In front of a sold out stadium of fans plus many more tuning into Tennis Channel's live broadcast, along with many special family members and friends, five remarkable individual's received tennis' highest honor on July 22. Former world No. 1's Kim Clijsters and Andy Roddick, 4-time Paralympic medalist Monique Kalkman, journalist Steve Flink, and the late Vic Braden were inducted into the International Tennis Hall of Fame, in a great celebration in Newport, Rhode Island.
Below, you can watch video of the Class of 2017 Induction Ceremony and acceptance speeches.
In a press conference ahead of the ceremony, Kim Clijsters, a 4-time major champion, stated, "Well, I'm very, very honored to be sitting here and to be here in Newport. I've seen a lot of pictures of this place and videos of this place. To actually be here in person makes it a lot more special. You feel the history. You feel how unique being a Hall of Famer is. I actually got emotional walking through the museum. For me, it's almost like your childhood and your whole life kind of flashes through your head. I see Steffi Graf, Monica Seles, players I admired when I was a little girl coming out of school, watching the French Open, seeing them hold trophies up. A few meters forward, there's my picture. It's very humbling."
Joining Clijsters in the Class of 2017 was her longtime friend, Andy Roddick. Throughout the weekend, the two remarked how special it was to share this moment together, having come up through the pro tours together, going way back to their days as juniors. Roddick, who was the 2003 US Open Champion, closed the induction ceremony with a dynamic speech, marked with a compelling mix of his signature humor and heartfelt acknowledgements to the legends who came before him, the peers he played alongside, and his family, friends, and team who got him to this place.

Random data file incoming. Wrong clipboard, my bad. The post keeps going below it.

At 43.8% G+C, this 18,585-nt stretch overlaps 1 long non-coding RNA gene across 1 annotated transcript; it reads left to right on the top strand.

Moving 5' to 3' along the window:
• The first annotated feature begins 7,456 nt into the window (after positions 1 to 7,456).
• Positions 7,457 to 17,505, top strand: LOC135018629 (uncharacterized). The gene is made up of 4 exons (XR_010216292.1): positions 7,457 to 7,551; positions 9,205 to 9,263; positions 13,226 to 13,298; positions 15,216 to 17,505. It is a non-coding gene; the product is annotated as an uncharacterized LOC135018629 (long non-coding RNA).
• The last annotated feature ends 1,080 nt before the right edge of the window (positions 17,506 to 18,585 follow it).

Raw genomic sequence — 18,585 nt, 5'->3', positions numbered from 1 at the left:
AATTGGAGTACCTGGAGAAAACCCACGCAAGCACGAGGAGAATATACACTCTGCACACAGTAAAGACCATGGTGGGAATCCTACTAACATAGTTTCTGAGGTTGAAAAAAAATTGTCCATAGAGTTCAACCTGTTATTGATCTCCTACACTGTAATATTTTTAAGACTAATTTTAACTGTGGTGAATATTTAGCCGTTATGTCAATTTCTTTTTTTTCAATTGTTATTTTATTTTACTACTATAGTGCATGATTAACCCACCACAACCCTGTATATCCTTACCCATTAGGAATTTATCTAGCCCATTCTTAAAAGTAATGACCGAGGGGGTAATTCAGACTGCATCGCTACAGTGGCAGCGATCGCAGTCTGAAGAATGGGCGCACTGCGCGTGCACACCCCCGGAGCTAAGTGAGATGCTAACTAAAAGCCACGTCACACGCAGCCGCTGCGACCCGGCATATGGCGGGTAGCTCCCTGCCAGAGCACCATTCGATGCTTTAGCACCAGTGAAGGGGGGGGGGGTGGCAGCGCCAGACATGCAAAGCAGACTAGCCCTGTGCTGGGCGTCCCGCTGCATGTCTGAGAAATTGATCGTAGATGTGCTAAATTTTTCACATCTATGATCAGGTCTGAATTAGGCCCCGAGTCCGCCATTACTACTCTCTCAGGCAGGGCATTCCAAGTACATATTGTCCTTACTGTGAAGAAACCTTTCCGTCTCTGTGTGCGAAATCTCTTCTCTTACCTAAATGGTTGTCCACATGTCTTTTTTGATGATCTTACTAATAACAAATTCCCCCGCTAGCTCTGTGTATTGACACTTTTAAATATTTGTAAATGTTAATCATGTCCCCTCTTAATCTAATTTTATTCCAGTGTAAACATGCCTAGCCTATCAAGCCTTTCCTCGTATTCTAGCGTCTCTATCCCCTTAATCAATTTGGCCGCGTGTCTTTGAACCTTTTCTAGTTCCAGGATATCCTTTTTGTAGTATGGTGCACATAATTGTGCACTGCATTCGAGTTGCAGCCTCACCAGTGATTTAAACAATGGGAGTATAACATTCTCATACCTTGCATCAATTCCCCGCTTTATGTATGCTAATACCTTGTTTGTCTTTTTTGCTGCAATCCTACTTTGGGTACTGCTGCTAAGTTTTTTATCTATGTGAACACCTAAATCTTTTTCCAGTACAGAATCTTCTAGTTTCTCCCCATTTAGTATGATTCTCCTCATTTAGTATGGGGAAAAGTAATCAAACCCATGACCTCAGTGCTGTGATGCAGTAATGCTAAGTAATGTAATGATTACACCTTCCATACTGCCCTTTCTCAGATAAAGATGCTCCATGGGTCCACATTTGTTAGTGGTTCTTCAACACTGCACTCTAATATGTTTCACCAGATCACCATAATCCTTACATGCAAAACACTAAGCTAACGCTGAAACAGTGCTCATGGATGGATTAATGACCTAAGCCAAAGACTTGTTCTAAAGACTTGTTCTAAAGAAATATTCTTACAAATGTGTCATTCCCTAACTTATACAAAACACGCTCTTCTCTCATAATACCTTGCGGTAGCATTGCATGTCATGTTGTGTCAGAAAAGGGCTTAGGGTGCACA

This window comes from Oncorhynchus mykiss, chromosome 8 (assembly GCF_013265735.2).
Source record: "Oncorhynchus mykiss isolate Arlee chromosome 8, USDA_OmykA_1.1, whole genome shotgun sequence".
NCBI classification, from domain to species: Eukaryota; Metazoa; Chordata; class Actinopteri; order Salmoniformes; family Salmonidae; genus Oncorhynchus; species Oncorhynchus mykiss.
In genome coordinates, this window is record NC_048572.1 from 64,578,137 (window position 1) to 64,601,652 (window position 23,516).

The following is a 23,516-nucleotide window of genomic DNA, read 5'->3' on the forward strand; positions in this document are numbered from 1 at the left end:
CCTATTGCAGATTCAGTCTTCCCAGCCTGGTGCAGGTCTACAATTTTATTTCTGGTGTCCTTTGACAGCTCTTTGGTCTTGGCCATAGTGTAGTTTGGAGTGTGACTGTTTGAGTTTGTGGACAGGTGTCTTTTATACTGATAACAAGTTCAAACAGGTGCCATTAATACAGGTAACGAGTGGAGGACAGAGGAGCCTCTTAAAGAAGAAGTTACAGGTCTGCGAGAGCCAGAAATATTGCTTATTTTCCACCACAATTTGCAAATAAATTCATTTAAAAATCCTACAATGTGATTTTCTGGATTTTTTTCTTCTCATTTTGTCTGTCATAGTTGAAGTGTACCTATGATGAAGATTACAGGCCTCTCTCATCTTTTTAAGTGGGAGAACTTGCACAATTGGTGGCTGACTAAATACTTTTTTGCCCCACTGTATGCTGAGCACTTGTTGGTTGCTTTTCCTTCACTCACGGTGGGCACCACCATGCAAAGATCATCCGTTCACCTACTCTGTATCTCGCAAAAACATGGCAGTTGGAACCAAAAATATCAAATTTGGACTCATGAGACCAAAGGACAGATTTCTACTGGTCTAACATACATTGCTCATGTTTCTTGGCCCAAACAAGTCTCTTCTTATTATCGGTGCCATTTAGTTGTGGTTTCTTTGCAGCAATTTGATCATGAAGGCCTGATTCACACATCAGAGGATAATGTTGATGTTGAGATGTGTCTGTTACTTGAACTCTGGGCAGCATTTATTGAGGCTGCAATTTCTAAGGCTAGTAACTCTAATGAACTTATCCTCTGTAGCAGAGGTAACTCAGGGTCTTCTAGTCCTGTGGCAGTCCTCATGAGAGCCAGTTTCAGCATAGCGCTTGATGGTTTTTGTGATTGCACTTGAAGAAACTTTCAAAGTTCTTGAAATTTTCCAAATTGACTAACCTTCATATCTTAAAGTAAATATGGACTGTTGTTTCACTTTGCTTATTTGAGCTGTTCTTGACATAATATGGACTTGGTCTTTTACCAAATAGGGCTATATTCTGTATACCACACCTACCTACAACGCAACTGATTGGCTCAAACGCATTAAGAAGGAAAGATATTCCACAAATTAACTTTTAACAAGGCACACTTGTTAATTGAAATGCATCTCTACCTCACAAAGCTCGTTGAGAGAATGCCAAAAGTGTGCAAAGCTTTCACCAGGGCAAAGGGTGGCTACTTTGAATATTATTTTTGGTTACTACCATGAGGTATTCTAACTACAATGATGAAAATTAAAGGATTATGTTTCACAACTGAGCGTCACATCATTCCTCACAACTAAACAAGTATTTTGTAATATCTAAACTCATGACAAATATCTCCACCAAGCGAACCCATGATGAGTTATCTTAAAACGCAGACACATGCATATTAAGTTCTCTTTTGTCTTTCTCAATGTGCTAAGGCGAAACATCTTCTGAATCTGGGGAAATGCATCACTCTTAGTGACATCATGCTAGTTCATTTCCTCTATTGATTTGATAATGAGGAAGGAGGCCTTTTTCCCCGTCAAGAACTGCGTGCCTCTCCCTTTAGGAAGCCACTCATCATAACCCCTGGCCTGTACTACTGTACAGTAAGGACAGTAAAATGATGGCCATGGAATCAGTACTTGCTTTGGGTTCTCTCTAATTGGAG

"I've been trying to connect the pieces. I've asked myself how the seven, eight, nine year old version of myself, who was this insane tennis fanatic, and the people inside of those walls are super heroes to me, have become my reality. It's an extraordinary honor. It fills my heart to be standing in front of you. To be a Hall of Famer is a dream come true. I know I'm here. I know they've given me the jacket. It's too late to take it back. But I'm not sure it will ever be real in my mind," Roddick stated. "I'm not the best of all time. I'm not going to win Wimbledon. I'm not the best of my generation. I'm not the most well behaved. I'm not the most polished. I'm also never going to take this honor for granted. I'm never going to forget those who paved the way before us. I'm never going to forget the innocent parts of this game we all love. I may not be a lot of things, but from this day forward, I'm never be anything less than a Hall of Famer. I thank you from the deepest parts of my heart."